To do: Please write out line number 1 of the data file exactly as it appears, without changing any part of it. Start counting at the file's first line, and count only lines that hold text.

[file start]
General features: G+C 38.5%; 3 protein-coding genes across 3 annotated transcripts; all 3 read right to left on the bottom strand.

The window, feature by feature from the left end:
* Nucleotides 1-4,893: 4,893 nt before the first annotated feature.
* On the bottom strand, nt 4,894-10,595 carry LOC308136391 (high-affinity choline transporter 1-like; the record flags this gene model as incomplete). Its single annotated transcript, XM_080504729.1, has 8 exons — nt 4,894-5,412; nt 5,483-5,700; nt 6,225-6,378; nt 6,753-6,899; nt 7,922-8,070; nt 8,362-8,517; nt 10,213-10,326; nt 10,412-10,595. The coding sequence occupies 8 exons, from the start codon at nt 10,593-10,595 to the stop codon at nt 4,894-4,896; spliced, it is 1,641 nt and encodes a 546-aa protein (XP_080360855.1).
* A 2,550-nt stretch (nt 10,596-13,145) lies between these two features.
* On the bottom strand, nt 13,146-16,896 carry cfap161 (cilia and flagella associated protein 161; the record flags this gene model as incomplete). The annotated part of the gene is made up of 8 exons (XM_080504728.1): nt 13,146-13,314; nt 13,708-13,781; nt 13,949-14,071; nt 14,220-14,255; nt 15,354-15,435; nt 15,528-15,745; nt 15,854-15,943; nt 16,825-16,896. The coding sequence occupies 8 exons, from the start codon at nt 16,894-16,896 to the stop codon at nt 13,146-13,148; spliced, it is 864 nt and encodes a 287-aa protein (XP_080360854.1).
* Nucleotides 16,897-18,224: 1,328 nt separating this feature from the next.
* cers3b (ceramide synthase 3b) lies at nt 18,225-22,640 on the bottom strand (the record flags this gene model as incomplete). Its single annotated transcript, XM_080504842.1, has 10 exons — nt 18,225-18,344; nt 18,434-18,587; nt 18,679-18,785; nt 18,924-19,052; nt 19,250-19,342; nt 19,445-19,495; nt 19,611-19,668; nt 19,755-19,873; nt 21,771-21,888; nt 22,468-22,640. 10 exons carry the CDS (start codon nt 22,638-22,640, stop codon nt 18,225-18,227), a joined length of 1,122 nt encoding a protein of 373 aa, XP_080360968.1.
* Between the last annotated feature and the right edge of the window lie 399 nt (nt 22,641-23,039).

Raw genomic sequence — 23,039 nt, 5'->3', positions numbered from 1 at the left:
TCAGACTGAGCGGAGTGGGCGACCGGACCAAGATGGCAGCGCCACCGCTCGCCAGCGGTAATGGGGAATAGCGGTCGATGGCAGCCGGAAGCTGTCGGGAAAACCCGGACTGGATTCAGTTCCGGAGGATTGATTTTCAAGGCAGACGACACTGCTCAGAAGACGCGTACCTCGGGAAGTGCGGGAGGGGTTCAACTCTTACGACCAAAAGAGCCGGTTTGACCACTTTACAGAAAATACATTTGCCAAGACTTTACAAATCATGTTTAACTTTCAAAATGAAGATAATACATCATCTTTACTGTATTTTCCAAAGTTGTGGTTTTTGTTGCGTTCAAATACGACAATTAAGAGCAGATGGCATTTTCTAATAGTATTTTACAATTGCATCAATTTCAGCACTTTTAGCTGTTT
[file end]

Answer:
General features: G+C 38.5%; 3 protein-coding genes across 3 annotated transcripts; all 3 read right to left on the bottom strand.